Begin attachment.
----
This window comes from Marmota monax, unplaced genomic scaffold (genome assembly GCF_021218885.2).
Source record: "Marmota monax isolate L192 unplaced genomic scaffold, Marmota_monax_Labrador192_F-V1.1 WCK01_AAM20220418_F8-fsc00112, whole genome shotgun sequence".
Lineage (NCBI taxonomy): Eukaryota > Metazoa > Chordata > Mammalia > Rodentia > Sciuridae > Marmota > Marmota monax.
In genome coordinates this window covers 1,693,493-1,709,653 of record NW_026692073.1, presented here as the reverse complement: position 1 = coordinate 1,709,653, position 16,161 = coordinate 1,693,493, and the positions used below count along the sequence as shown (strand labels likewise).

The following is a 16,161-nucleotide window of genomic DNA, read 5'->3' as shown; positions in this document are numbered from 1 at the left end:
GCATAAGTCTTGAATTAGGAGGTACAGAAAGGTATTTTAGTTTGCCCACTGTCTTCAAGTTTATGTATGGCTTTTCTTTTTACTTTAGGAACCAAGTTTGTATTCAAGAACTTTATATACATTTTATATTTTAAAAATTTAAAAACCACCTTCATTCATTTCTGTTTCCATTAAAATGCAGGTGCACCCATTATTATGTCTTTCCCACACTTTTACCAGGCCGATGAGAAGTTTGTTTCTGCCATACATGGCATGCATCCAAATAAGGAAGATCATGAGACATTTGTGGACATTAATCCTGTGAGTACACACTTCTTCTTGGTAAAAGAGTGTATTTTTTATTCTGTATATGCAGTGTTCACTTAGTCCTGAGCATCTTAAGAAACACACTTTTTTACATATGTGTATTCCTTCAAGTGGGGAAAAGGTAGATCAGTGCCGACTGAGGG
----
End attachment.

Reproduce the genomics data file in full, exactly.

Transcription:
This window comes from Marmota monax, unplaced genomic scaffold (genome assembly GCF_021218885.2).
Source record: "Marmota monax isolate L192 unplaced genomic scaffold, Marmota_monax_Labrador192_F-V1.1 WCK01_AAM20220418_F8-fsc00112, whole genome shotgun sequence".
Lineage (NCBI taxonomy): Eukaryota > Metazoa > Chordata > Mammalia > Rodentia > Sciuridae > Marmota > Marmota monax.
In genome coordinates this window covers 1,693,493-1,709,653 of record NW_026692073.1, presented here as the reverse complement: position 1 = coordinate 1,709,653, position 16,161 = coordinate 1,693,493, and the positions used below count along the sequence as shown (strand labels likewise).

The following is a 16,161-nucleotide window of genomic DNA, read 5'->3' as shown; positions in this document are numbered from 1 at the left end:
GCATAAGTCTTGAATTAGGAGGTACAGAAAGGTATTTTAGTTTGCCCACTGTCTTCAAGTTTATGTATGGCTTTTCTTTTTACTTTAGGAACCAAGTTTGTATTCAAGAACTTTATATACATTTTATATTTTAAAAATTTAAAAACCACCTTCATTCATTTCTGTTTCCATTAAAATGCAGGTGCACCCATTATTATGTCTTTCCCACACTTTTACCAGGCCGATGAGAAGTTTGTTTCTGCCATACATGGCATGCATCCAAATAAGGAAGATCATGAGACATTTGTGGACATTAATCCTGTGAGTACACACTTCTTCTTGGTAAAAGAGTGTATTTTTTATTCTGTATATGCAGTGTTCACTTAGTCCTGAGCATCTTAAGAAACACACTTTTTTACATATGTGTATTCCTTCAAGTGGGGAAAAGGTAGATCAGTGCCGACTGAGGG